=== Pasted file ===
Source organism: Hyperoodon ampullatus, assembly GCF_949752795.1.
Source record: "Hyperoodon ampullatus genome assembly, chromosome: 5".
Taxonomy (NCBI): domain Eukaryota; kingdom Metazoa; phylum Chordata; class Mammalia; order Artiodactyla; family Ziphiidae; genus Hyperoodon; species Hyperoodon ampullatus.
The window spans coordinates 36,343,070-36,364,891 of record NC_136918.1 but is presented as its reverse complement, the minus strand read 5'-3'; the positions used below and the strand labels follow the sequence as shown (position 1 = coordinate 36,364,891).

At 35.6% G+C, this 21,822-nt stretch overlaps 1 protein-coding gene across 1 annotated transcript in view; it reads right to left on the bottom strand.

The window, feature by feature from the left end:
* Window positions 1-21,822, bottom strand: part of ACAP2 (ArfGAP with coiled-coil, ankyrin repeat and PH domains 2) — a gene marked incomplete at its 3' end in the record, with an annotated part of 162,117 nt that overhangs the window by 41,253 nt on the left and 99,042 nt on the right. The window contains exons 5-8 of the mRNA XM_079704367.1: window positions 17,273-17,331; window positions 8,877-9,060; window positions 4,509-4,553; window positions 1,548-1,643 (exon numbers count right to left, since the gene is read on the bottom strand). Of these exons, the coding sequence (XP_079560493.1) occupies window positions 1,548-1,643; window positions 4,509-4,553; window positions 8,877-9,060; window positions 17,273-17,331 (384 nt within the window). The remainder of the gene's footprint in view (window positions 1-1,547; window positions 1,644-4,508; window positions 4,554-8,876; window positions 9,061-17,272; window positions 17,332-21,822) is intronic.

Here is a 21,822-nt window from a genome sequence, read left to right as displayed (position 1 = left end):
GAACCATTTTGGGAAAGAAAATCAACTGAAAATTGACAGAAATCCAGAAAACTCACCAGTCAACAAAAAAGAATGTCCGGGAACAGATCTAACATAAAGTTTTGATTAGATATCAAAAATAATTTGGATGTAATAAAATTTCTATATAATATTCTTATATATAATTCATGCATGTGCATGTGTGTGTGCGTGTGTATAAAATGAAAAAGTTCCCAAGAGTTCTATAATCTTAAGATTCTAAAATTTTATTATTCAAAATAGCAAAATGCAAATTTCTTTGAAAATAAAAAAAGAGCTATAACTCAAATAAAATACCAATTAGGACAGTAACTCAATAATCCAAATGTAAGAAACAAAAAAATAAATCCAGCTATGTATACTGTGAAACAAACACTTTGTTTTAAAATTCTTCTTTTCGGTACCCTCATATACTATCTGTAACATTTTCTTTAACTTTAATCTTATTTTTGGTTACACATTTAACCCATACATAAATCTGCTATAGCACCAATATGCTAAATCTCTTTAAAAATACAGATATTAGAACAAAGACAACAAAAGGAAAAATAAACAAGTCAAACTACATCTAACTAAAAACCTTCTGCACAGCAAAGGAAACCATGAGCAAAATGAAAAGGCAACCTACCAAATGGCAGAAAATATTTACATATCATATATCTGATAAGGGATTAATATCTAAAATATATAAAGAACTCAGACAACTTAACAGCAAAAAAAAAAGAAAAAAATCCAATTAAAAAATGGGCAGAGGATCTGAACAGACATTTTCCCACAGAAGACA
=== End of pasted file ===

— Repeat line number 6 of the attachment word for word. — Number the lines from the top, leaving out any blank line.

The window, feature by feature from the left end: